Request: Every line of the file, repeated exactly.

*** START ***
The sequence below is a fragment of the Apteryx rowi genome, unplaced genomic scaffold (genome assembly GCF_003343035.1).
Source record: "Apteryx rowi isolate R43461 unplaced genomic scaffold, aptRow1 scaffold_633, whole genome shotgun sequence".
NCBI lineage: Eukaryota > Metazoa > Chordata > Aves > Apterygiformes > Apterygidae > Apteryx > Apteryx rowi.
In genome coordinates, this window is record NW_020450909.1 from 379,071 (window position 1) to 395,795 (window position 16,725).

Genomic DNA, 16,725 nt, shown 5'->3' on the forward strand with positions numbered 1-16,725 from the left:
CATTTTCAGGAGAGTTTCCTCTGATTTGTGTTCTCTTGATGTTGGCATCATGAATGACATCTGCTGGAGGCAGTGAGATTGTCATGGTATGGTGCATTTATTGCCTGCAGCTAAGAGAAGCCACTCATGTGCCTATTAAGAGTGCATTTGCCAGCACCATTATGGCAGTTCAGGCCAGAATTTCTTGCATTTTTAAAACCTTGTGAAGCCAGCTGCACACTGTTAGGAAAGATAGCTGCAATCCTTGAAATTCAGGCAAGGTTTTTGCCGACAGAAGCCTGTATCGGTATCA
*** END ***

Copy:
The sequence below is a fragment of the Apteryx rowi genome, unplaced genomic scaffold (genome assembly GCF_003343035.1).
Source record: "Apteryx rowi isolate R43461 unplaced genomic scaffold, aptRow1 scaffold_633, whole genome shotgun sequence".
NCBI lineage: Eukaryota > Metazoa > Chordata > Aves > Apterygiformes > Apterygidae > Apteryx > Apteryx rowi.
In genome coordinates, this window is record NW_020450909.1 from 379,071 (window position 1) to 395,795 (window position 16,725).

Genomic DNA, 16,725 nt, shown 5'->3' on the forward strand with positions numbered 1-16,725 from the left:
CATTTTCAGGAGAGTTTCCTCTGATTTGTGTTCTCTTGATGTTGGCATCATGAATGACATCTGCTGGAGGCAGTGAGATTGTCATGGTATGGTGCATTTATTGCCTGCAGCTAAGAGAAGCCACTCATGTGCCTATTAAGAGTGCATTTGCCAGCACCATTATGGCAGTTCAGGCCAGAATTTCTTGCATTTTTAAAACCTTGTGAAGCCAGCTGCACACTGTTAGGAAAGATAGCTGCAATCCTTGAAATTCAGGCAAGGTTTTTGCCGACAGAAGCCTGTATCGGTATCA